In the blockbuster film of my blockbuster story, the next thing that happens will be a tzzzzzzzzzp! as the DJ rips the needle off the vinyl and the whole room goes silent.

What really happened was the music got turned down a little, and out of the crowd, the only other person (apart from us) who wasn’t dressed up approached: Xar.

I’d met him before, what seemed like years ago but was only a few months: a six-­foot-­something, impressively gorgeous, blond, dread-­head, tree-­hugging crustie—­only not really a crustie. More manicured. More deliberate. More composed. Naked from the jeans up, his chest shone with dance sweat. And I got that impression again, the one I’d first had, that he was somehow their king, because everyone made way to let His Royal Hotness through.

“Lay-­deez,” he said, pulling on a white cotton shirt as he strolled through the madness toward us.

The music got turned down a little more, and everyone quieted down with it, looking our way. That’s how mesmerizing he was: you tuned in to his voice automatically.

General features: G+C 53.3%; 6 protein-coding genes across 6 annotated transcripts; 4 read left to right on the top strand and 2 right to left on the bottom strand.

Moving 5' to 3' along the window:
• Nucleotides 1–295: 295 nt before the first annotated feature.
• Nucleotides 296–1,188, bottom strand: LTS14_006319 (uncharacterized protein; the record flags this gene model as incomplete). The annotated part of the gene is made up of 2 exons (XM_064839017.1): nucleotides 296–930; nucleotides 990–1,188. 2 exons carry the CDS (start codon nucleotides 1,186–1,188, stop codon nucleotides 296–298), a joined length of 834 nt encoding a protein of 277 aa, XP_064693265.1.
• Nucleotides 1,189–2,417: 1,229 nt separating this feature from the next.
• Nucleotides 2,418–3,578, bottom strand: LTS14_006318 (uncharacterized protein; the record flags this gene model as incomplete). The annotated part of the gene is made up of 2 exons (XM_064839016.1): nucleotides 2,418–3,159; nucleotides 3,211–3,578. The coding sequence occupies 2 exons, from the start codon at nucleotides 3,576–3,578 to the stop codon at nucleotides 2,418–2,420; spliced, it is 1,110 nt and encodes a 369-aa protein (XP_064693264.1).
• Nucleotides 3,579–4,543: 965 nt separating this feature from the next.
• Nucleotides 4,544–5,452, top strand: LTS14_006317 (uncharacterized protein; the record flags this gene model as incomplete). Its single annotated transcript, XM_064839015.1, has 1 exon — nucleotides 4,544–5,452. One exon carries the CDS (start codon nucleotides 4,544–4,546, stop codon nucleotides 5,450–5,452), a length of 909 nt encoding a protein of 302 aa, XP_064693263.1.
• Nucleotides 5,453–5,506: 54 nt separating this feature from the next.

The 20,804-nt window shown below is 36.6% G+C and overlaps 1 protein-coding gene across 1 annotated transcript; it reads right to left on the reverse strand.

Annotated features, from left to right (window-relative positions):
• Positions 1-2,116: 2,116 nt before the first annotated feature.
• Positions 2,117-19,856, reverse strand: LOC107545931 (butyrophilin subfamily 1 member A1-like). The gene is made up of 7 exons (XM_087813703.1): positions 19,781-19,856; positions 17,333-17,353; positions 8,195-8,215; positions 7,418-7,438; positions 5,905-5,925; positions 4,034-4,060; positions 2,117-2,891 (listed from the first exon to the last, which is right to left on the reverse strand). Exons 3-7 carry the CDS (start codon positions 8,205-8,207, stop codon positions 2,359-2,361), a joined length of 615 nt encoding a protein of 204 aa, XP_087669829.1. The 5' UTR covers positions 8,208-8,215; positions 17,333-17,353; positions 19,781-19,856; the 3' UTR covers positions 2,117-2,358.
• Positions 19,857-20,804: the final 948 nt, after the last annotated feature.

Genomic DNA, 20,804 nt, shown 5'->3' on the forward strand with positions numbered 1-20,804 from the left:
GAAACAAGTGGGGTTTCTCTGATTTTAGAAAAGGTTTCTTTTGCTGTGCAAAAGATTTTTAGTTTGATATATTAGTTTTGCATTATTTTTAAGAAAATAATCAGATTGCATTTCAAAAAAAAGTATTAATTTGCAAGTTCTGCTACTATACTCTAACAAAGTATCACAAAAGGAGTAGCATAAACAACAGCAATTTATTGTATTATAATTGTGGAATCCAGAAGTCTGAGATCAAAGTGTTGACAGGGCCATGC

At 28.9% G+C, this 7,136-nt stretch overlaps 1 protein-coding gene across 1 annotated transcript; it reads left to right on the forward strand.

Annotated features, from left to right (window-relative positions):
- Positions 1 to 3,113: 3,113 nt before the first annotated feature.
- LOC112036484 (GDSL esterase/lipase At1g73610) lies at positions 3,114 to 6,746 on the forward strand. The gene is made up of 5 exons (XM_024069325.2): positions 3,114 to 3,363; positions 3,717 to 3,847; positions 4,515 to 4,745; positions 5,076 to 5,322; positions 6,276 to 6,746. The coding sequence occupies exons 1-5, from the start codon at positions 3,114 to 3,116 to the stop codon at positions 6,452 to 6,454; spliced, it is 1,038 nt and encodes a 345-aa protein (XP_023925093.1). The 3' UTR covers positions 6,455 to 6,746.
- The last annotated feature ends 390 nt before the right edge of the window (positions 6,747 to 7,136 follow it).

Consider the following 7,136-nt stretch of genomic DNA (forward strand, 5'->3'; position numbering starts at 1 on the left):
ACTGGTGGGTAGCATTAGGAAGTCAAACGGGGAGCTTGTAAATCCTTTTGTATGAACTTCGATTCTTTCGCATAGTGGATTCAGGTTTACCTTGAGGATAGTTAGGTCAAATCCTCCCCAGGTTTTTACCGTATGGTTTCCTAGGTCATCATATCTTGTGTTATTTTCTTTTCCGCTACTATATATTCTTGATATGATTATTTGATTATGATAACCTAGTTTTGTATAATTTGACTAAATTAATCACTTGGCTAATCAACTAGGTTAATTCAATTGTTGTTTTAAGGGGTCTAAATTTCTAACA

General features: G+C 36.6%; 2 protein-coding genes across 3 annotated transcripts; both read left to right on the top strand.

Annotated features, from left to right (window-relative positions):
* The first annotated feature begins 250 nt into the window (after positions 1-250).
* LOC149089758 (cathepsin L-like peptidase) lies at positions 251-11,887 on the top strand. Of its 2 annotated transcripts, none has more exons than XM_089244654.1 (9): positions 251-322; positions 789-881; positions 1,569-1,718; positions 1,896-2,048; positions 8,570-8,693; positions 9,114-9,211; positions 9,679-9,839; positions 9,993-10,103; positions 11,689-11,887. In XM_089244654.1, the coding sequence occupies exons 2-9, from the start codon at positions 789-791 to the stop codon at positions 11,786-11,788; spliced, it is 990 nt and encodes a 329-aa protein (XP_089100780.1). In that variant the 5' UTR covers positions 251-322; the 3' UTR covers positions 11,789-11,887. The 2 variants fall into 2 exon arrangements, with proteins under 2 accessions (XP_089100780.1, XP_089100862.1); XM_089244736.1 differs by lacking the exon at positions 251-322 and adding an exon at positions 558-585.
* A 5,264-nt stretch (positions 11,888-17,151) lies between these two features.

“And what can we do for you?” Xar asked.

“Hi,” I said, a bit too shoutily. “I’m Ruby?”

“If your name’s not on the list, you’re not coming in,” hooted Granny Lycra, pulling not a bride’s veil but a widow’s veil of black over her face. It looked weird and horrible and scary—­but I ignored her. I ignored them all and spoke only to Xar.

“Ruby from Dartbridge? We met? Before…”

“Did we,” he said. It wasn’t a question.

“And this is Saskia,” I shouted.

“Any chance of a drink?” she asked, and before Xar could answer, she was elbowing her way across the room.

That’s Sask for you; she just does stuff, doesn’t she? And she gets what she wants. She wasn’t going to wait to be invited, so she invited herself. Xar didn’t look too pleased.

“She’s just come from the army base,” I said, hoping that would explain Sask’s party-­jeopardizing behavior.